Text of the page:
Her doctors initially diagnose it as mono…yes, the kissing disease. Yet the symptoms not only continue, but intensify, after she receives treatment. Cahalan begins experiencing horrific seizures and hallucinations. It is only the persistence of her family and loved ones that convince doctors to admit her into New York University Hospital.

The doctors don’t actually know how it began for me. What’s clear is that if that man had sneezed on you, you’d most likely just get a cold. For me, it flipped my universe upside down and very nearly sent me to an asylum for life.

 

The diagnoses ranged from epilepsy to alcohol withdrawal to a host of mental illnesses. The most terrifying part of this ordeal is that Cahalan doesn’t remember most of it. She awakes in a hospital bed, under guard, weeks later, unable to speak.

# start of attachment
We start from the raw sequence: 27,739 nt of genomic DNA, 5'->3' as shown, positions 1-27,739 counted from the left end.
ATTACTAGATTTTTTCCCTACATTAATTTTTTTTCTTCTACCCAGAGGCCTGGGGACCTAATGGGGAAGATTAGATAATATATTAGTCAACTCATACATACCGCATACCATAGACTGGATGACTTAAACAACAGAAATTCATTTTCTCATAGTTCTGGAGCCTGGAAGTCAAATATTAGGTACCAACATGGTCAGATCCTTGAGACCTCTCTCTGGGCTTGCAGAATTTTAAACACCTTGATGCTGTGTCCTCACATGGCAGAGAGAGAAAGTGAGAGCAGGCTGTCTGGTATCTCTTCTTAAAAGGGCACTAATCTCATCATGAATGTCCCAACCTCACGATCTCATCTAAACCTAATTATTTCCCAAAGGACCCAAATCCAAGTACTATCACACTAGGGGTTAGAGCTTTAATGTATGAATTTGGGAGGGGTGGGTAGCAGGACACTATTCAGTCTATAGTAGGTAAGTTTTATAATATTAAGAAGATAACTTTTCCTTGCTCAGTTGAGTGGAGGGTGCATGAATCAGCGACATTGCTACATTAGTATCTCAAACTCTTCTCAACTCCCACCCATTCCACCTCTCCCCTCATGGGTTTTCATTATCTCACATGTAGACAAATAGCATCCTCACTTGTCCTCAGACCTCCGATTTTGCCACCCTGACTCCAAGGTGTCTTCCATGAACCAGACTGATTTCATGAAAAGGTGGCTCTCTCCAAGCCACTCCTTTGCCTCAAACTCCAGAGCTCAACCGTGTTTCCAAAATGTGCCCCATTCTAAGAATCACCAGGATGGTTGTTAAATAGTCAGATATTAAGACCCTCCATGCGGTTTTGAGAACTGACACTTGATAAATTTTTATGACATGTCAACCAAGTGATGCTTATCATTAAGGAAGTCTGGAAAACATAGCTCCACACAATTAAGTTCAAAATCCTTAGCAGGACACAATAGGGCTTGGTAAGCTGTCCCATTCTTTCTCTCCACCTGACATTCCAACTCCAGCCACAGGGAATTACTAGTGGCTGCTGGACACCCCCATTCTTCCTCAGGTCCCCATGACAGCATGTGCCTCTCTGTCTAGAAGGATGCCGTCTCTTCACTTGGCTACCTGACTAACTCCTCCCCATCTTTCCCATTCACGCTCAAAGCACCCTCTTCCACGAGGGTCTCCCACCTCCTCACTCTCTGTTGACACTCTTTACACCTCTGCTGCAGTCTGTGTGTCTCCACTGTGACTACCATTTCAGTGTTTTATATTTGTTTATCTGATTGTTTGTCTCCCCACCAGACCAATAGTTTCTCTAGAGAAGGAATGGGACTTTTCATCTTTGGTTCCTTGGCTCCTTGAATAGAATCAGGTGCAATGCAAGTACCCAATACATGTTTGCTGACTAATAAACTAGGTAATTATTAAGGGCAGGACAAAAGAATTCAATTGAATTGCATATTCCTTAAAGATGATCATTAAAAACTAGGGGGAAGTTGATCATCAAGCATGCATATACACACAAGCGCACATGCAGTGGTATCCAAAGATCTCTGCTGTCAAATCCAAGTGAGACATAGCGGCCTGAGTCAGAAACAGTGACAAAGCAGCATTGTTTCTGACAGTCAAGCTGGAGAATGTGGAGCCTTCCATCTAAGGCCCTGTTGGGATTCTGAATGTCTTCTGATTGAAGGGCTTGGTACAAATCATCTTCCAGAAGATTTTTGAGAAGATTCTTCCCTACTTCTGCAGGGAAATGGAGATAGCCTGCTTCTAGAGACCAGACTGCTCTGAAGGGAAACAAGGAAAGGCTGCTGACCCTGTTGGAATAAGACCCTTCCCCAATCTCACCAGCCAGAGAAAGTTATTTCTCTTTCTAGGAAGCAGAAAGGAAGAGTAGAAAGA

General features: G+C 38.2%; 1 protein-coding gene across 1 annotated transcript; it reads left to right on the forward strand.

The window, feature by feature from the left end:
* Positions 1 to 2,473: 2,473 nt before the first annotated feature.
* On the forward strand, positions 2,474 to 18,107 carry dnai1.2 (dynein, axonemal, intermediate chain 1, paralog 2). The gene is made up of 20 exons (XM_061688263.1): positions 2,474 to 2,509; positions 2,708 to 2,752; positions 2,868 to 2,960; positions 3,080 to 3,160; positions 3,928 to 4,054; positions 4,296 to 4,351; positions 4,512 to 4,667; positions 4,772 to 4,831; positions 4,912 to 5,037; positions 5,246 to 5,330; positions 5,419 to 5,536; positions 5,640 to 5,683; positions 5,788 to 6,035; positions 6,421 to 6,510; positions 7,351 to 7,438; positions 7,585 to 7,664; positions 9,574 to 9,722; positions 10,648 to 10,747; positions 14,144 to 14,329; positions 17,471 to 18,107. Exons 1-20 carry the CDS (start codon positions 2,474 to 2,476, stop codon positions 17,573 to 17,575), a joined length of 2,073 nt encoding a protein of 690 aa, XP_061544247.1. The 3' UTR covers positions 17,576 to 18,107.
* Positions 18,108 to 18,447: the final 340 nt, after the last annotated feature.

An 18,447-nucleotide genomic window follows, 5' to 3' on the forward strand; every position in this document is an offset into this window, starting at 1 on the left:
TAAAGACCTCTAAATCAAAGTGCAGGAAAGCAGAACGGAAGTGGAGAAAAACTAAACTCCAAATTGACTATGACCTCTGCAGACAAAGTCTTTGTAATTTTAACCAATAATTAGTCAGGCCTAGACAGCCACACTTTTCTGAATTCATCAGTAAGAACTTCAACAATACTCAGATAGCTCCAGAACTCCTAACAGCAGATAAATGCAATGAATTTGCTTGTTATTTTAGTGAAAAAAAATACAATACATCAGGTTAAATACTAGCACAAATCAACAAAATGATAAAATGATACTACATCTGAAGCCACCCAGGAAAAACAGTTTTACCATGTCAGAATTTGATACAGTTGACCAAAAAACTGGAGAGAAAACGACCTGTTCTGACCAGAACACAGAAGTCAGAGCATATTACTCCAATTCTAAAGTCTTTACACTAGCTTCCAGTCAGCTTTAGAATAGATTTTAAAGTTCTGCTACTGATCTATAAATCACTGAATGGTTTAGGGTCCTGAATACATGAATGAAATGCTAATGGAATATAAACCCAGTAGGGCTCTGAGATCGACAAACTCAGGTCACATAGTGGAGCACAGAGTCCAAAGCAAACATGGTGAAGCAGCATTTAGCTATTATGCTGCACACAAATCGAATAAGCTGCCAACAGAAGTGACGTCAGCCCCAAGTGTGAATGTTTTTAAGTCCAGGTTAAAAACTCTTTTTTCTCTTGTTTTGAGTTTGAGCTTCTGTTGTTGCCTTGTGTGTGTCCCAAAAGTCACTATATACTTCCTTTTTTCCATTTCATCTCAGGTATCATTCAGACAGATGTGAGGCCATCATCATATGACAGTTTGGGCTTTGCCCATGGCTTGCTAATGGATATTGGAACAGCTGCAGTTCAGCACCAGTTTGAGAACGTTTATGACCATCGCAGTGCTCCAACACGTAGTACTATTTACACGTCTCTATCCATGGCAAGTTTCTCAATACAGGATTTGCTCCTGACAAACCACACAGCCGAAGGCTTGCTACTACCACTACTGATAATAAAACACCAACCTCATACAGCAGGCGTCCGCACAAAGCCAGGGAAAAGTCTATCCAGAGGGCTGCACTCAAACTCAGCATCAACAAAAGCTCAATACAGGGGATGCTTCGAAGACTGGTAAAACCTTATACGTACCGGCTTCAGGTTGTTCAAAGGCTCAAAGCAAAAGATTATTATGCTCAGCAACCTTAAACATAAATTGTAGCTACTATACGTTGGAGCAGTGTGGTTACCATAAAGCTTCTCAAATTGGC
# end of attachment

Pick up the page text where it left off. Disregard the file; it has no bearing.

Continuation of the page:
Brain on Fire is Cahalan’s narrative of her descent into madness. Unable to recall the majority of the events that took place in this month-long time frame, Cahalan uses her doctor’s notes, video recordings, and a journal her father kept to relive the living hell that turned a healthy, ambitious young woman into a catatonic shell of a human being. It wasn’t until her case was reviewed by a doctor (a “real-life Dr. House”) with experiences in cases like this that Cahalan received a legitimate diagnosis for her illness, a newly discovered autoimmune disorder. Essentially, her body was attacking itself, attempting to rid her body of a hidden infection of some sort. Her brain was on fire, under attack by her own body.